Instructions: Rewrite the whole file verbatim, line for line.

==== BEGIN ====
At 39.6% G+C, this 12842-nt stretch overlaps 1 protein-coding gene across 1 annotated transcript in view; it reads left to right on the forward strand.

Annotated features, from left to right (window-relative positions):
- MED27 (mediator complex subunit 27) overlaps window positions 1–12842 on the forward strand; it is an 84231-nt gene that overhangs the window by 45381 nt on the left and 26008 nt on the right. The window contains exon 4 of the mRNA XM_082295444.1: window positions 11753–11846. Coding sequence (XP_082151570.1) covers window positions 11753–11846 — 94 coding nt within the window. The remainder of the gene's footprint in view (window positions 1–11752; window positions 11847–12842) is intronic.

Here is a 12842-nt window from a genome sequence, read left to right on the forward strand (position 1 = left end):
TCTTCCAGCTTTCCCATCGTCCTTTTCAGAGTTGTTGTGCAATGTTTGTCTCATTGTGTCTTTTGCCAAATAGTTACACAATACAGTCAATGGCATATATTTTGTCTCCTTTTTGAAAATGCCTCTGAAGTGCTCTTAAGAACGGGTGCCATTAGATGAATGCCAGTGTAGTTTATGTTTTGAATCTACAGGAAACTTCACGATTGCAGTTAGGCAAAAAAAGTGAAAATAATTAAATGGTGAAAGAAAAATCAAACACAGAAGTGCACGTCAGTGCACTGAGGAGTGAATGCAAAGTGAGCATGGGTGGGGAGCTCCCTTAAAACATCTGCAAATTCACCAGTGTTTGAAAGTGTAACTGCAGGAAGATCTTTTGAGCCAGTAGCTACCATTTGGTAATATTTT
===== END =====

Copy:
At 39.6% G+C, this 12842-nt stretch overlaps 1 protein-coding gene across 1 annotated transcript in view; it reads left to right on the forward strand.

Annotated features, from left to right (window-relative positions):
- MED27 (mediator complex subunit 27) overlaps window positions 1–12842 on the forward strand; it is an 84231-nt gene that overhangs the window by 45381 nt on the left and 26008 nt on the right. The window contains exon 4 of the mRNA XM_082295444.1: window positions 11753–11846. Coding sequence (XP_082151570.1) covers window positions 11753–11846 — 94 coding nt within the window. The remainder of the gene's footprint in view (window positions 1–11752; window positions 11847–12842) is intronic.

Here is a 12842-nt window from a genome sequence, read left to right on the forward strand (position 1 = left end):
TCTTCCAGCTTTCCCATCGTCCTTTTCAGAGTTGTTGTGCAATGTTTGTCTCATTGTGTCTTTTGCCAAATAGTTACACAATACAGTCAATGGCATATATTTTGTCTCCTTTTTGAAAATGCCTCTGAAGTGCTCTTAAGAACGGGTGCCATTAGATGAATGCCAGTGTAGTTTATGTTTTGAATCTACAGGAAACTTCACGATTGCAGTTAGGCAAAAAAAGTGAAAATAATTAAATGGTGAAAGAAAAATCAAACACAGAAGTGCACGTCAGTGCACTGAGGAGTGAATGCAAAGTGAGCATGGGTGGGGAGCTCCCTTAAAACATCTGCAAATTCACCAGTGTTTGAAAGTGTAACTGCAGGAAGATCTTTTGAGCCAGTAGCTACCATTTGGTAATATTTT